At some point I'm going to have to come clean and tell him that I'm synthesizing nanotech drugs in my home lab and dosing myself with them...  That should be interesting.

 

Yeah, I am in the same boat and for some reason, I find it amusing.


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#96 markymark

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Posted 01 May 2014 - 07:02 PM

 

At some point I'm going to have to come clean and tell him that I'm synthesizing nanotech drugs in my home lab and dosing myself with them...  That should be interesting.

 

Yeah, I am in the same boat and for some reason, I find it amusing.

 

 


funny enough, I am an MD: Internal Medicine, 49 yrs old.

I made a vow14 months ago not to suggest c60 to a patient or friend before I have survived 12 months of taking it. Which is the case now. Lots of friends are clients or patients at the same time. I gave it to my mother (two 45 ml bottles) and her 90 years old brother (only one bottle), my uncle.

 

The only way I can do it, i.e., suggesting or "using" it for my patients, will be by shared decision making and giving the information about c60 only to selected clients/patients, who are supplement experts by themselves without being MDs. Moreover, I believe in the citizen-scientist concept. Nobody must be an MD to use science in order to improve ones biochemistry.

 

But originally, I wanted to share another observation:

I have the impression that for me PQQ 20 mg/day leverages the effects of C60 on endurance a lot. I refer to my 11,6 Km running time, which improved so much about one year ago after starting c60. Then achilles tenon problems made me stop running once week for approx. 6 months. When I resumed running, I never made it to reach the best score on this ever-the-same-route of 11,6 Km again. I took PQQ 20 mg at the time when I made these 3-4 mins improvements back then. So I finally  started with PQQ about 7 days ago and it looks like that I get faster again and feel easyer during running.... Could be a premature posting, however.

 

Well, If someone wants to try the same (add PQQ to the regimen), let us know. Needless to say that I am not a PQQ-vendor. My PQQ is from LEF.

The only confounder is that I started R-lipoic acid 300 mg/day at the same time.

 

best

MM


Edited by markymark, 01 May 2014 - 07:03 PM.

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#97 xEva

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Posted 02 May 2014 - 04:33 PM

One potential explanation, discussed some time ago, is that C60 is acting as an inhibitor of uncoupling proteins--specifically UCP2,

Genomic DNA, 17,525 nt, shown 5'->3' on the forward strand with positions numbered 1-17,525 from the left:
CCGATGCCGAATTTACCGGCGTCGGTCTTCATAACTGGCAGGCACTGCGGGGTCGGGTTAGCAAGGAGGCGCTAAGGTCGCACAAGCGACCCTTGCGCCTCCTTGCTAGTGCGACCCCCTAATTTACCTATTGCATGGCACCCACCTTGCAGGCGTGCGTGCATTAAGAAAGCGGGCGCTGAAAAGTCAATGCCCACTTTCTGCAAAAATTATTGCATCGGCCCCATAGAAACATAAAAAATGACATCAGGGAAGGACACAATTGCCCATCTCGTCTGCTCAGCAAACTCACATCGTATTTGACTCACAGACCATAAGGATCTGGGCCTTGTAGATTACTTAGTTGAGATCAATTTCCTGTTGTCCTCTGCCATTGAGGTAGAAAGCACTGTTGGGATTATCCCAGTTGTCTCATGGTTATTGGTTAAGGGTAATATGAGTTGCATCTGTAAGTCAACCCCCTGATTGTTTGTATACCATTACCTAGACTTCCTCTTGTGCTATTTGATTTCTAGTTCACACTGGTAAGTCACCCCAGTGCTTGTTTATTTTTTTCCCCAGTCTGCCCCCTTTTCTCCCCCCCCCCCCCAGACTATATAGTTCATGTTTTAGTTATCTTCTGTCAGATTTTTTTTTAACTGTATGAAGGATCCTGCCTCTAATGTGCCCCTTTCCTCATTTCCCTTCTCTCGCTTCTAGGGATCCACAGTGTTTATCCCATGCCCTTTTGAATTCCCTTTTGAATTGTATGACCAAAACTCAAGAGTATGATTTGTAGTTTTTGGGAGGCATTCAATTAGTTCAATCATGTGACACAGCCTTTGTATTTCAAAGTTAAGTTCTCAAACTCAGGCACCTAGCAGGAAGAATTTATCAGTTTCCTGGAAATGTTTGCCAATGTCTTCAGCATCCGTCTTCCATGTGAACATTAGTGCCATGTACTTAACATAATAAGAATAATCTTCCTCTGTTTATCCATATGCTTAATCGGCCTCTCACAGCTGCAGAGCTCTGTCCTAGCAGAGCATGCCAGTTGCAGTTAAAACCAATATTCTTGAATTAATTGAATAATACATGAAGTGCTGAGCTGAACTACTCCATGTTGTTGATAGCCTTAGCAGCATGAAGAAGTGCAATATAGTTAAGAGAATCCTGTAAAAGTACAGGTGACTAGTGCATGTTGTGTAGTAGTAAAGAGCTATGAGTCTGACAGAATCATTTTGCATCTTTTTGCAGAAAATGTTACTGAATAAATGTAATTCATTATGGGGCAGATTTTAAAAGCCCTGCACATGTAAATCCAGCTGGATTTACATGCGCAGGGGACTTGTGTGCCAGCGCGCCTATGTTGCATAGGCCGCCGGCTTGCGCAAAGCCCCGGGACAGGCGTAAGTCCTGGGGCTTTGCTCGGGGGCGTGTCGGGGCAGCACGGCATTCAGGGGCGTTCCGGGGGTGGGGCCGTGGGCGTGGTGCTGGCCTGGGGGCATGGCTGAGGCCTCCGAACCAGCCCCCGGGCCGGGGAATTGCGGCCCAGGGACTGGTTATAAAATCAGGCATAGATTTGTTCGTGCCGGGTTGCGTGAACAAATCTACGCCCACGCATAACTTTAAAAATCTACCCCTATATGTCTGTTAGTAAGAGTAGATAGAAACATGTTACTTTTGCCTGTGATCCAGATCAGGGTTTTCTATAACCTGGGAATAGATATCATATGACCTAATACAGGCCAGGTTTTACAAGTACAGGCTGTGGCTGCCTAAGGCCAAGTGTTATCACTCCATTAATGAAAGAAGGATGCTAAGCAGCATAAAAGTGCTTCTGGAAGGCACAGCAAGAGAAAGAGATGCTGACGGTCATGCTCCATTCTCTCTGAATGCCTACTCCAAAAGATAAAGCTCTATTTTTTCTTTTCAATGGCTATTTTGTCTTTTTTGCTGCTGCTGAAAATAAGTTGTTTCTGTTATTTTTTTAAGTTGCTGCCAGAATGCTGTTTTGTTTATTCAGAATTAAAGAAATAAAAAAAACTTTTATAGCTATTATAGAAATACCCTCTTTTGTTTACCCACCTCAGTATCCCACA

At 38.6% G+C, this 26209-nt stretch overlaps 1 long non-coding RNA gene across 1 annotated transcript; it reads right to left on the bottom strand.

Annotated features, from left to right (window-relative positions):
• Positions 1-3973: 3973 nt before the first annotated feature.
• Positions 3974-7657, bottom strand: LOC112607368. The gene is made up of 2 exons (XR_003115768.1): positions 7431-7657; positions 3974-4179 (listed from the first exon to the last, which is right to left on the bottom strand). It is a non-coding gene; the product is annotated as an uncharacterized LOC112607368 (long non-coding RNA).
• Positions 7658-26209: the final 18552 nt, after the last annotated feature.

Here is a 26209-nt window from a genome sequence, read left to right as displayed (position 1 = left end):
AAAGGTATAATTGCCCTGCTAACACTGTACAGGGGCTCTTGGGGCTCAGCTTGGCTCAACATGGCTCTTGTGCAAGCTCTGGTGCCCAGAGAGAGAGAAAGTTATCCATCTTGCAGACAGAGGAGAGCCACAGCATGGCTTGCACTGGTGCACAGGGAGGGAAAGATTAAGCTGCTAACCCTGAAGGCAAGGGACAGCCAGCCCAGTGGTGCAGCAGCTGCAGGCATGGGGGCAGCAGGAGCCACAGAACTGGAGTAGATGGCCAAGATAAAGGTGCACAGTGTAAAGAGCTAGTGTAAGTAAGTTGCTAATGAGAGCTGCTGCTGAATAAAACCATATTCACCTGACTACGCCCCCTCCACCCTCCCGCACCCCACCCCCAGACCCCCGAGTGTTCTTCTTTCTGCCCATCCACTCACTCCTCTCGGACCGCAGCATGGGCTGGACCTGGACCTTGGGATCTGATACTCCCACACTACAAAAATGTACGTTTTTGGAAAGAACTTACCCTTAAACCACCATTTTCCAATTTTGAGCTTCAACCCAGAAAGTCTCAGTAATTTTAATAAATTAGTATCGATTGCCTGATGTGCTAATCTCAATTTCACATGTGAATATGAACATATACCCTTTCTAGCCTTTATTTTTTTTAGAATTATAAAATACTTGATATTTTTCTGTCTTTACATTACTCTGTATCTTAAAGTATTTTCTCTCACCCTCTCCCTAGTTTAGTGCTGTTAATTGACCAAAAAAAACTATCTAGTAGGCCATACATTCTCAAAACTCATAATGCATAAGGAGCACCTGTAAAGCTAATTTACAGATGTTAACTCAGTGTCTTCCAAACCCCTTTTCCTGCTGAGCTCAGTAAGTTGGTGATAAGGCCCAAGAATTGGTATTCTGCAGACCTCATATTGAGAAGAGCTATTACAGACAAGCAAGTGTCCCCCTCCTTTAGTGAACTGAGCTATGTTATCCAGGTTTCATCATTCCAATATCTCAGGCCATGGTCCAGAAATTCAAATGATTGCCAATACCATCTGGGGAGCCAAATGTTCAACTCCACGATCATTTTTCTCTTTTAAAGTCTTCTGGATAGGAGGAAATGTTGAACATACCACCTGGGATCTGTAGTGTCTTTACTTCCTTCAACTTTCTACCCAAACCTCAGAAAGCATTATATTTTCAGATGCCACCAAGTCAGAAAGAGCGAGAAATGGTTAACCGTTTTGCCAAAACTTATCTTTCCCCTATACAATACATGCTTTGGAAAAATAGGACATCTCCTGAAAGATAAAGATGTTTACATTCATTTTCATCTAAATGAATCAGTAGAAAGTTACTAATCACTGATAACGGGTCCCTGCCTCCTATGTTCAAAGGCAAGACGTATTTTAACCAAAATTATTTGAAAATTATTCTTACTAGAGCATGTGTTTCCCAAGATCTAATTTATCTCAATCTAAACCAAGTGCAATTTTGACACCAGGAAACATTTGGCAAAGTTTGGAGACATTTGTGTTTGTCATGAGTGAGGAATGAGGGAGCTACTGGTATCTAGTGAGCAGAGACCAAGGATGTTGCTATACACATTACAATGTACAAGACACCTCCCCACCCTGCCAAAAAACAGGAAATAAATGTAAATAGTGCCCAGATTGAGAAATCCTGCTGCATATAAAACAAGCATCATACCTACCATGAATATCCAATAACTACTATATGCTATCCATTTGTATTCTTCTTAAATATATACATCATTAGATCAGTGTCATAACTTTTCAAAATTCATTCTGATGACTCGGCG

That's odd, given that by dissipating proton gradient across the mitochondrial membrane UCPs are known to diminish ROS production. So, as far as ROS go, c60oo and UCPs are on the same side, except an overdose of exogenous UCPs can kill a cell while an overdose of c60oo seems harmless (except that Anthony who took c60oo 'by the bucket' is not posting anymore... I wonder why)

Interesting that UCPs are known to go up in fasting, cold and physical stress and, other than in an unnatural overdose, are considered 'good guys'. Why would you want to inhibit their action?

#98 Turnbuckle

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Posted 02 May 2014 - 04:58 PM

 

One potential explanation, discussed some time ago, is that C60 is acting as an inhibitor of uncoupling proteins--specifically UCP2,


That's odd, given that by dissipating proton gradient across the mitochondrial membrane UCPs are known to diminish ROS production. So, as far as ROS go, c60oo and UCPs are on the same side, except an overdose of exogenous UCPs can kill a cell while an overdose of c60oo seems harmless (except that Anthony who took c60oo 'by the bucket' is not posting anymore... I wonder why)

Interesting that UCPs are known to go up in fasting, cold and physical stress and, other than in an unnatural overdose, are considered 'good guys'. Why would you want to inhibit their action?

 

 

This UCP idea is just speculation. That said, if you're going to inhibit UCPs to stimulate stem cells or battle cancer, you should not do it all time time. For one thing cells will probably generate more of this protein to compensate, and the increased ROS will shorten lifespan, not increase it. If the mechanism is indeed UCP inhibition, then it was lucky that the rats in the original study got C60 once every two weeks and not continuously.


Edited by Turnbuckle, 02 May 2014 - 05:00 PM.


#99 xEva

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Posted 02 May 2014 - 06:06 PM

This UCP idea is just speculation. That said, if you're going to inhibit UCPs to stimulate stem cells or battle cancer, you should not do it all time time. For one thing cells will probably generate more of this protein to compensate, and the increased ROS will shorten lifespan, not increase it. If the mechanism is indeed UCP inhibition, then it was lucky that the rats in the original study got C60 once every two weeks and not continuously.


I think even greater speculation is that UCPs "stimulate stem cells" -?

In my understanding, UCPs improve metabolic efficiency. All eukaryotic UCPs (even plants have them) are activated by superoxide and aldehyde products of lipid peroxidation. In other words, UCPs are largely produced to combat high levels of ROS.

Given that the prevailing hypothesis for c60oo is that is it a super-antioxidant, it could inhibit UCPs production rather then inhibit UCPs action by plugging them up and.. what? increase ROS output as a result? It makes no sense.

#100 Turnbuckle

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Posted 02 May 2014 - 07:15 PM

 

This UCP idea is just speculation. That said, if you're going to inhibit UCPs to stimulate stem cells or battle cancer, you should not do it all time time. For one thing cells will probably generate more of this protein to compensate, and the increased ROS will shorten lifespan, not increase it. If the mechanism is indeed UCP inhibition, then it was lucky that the rats in the original study got C60 once every two weeks and not continuously.